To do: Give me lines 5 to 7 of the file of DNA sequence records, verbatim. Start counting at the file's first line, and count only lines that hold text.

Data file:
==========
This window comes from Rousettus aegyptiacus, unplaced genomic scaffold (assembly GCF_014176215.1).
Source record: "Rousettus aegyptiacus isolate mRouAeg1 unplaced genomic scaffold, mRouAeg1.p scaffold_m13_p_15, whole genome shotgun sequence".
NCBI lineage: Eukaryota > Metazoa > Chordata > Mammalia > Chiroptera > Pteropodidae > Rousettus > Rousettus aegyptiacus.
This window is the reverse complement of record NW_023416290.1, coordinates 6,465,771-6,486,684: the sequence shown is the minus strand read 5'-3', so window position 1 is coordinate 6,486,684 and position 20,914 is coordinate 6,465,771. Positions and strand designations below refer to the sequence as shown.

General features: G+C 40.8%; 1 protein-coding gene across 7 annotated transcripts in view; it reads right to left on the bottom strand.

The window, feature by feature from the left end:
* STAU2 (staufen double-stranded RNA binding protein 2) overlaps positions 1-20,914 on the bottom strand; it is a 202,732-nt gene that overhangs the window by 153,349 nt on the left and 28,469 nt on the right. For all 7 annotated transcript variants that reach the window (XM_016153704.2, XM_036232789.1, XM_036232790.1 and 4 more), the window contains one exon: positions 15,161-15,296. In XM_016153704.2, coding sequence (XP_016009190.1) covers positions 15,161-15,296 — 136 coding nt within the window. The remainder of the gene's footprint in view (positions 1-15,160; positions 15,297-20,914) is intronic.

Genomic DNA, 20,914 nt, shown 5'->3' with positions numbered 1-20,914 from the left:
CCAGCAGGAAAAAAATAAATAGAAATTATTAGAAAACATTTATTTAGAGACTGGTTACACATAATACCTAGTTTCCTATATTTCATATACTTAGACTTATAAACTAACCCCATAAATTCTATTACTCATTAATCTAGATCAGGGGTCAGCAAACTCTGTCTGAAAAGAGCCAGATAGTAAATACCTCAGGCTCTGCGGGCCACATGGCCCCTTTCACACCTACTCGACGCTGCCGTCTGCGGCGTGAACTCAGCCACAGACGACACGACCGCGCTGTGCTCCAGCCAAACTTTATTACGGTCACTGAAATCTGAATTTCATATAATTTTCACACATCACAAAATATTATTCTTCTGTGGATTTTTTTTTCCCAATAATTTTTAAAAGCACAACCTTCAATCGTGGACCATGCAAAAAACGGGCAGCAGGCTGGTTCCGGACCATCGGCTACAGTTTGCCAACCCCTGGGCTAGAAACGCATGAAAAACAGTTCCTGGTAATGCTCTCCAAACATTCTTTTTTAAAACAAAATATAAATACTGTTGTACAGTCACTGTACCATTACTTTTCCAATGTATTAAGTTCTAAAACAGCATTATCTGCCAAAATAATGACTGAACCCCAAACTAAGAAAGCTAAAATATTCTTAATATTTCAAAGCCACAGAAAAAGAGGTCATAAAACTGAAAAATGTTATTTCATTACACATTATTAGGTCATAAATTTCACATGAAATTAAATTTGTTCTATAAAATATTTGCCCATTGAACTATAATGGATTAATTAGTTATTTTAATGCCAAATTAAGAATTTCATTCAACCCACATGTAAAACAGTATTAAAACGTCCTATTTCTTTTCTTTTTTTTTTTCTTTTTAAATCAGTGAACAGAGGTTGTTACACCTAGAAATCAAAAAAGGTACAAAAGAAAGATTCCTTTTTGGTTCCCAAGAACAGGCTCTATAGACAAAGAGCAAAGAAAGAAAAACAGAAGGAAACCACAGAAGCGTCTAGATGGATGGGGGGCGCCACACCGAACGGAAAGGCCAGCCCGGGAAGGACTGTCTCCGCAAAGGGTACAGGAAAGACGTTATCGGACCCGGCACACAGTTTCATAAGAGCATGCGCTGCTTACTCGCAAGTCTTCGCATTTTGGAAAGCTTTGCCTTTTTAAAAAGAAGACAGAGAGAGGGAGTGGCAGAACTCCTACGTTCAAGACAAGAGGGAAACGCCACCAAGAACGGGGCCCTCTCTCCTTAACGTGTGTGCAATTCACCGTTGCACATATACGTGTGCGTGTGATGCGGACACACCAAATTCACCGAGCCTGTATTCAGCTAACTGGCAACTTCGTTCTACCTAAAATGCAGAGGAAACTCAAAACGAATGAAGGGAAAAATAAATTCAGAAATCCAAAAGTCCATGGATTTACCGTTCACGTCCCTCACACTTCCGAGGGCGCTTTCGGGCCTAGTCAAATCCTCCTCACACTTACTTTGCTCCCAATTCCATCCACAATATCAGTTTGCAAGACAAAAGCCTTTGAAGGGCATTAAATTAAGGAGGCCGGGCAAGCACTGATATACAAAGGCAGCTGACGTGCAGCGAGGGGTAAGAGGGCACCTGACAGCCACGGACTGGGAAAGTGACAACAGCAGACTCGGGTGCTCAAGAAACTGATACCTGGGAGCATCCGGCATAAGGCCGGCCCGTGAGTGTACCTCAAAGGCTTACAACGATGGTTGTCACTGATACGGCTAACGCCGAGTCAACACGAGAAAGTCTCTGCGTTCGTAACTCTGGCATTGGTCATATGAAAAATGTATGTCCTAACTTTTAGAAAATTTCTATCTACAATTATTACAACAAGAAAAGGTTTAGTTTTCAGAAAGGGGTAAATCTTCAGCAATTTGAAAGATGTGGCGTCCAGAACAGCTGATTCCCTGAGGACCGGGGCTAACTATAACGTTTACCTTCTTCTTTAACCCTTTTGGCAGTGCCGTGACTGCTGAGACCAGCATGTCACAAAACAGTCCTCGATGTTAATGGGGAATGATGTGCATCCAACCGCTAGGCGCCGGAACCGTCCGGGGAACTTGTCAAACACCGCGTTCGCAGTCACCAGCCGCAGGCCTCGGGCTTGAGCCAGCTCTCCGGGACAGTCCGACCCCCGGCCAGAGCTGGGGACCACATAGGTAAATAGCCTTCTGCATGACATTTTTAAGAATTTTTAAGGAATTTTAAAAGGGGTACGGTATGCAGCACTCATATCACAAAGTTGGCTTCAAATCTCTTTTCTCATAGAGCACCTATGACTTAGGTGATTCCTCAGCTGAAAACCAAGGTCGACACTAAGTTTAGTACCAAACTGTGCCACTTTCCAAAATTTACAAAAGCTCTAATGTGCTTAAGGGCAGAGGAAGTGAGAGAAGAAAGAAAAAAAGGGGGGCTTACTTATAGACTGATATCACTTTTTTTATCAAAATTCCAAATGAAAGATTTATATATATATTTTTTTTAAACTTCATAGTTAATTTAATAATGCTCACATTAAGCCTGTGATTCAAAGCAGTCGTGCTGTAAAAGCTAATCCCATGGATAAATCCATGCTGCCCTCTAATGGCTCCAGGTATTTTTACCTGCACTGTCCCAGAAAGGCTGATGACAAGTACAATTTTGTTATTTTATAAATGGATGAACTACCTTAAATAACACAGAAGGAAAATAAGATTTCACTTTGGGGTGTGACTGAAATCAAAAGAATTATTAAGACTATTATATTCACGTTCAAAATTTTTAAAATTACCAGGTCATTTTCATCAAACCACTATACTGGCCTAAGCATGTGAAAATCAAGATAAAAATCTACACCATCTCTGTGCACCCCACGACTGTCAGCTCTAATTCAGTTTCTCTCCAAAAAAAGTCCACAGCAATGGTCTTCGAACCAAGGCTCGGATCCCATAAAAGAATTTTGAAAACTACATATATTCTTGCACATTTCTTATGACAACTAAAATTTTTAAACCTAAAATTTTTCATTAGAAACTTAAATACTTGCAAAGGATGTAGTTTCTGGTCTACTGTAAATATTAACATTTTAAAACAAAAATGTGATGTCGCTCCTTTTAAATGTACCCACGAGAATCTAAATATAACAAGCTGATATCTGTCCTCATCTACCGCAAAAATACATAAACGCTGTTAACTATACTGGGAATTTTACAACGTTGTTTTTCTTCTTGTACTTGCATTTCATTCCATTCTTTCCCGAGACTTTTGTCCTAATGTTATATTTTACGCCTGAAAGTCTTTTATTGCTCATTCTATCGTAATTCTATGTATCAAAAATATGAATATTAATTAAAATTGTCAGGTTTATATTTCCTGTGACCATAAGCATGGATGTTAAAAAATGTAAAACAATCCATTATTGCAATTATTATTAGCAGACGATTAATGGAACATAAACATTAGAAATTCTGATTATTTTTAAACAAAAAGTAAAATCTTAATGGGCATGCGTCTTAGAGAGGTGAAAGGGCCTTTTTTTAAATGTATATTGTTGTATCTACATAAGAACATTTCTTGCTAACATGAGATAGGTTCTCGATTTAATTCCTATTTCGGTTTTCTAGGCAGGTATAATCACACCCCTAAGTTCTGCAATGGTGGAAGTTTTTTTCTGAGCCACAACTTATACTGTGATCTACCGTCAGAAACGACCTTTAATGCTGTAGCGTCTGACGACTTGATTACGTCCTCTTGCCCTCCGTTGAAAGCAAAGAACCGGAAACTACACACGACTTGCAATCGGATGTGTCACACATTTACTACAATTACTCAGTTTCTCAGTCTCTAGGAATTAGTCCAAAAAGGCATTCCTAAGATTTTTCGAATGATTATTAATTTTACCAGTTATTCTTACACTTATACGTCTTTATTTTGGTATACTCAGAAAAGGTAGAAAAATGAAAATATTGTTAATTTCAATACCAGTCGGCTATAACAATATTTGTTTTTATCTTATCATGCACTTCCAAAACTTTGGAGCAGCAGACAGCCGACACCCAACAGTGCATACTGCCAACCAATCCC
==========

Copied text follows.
General features: G+C 40.8%; 1 protein-coding gene across 7 annotated transcripts in view; it reads right to left on the bottom strand.

The window, feature by feature from the left end:
* STAU2 (staufen double-stranded RNA binding protein 2) overlaps positions 1-20,914 on the bottom strand; it is a 202,732-nt gene that overhangs the window by 153,349 nt on the left and 28,469 nt on the right. For all 7 annotated transcript variants that reach the window (XM_016153704.2, XM_036232789.1, XM_036232790.1 and 4 more), the window contains one exon: positions 15,161-15,296. In XM_016153704.2, coding sequence (XP_016009190.1) covers positions 15,161-15,296 — 136 coding nt within the window. The remainder of the gene's footprint in view (positions 1-15,160; positions 15,297-20,914) is intronic.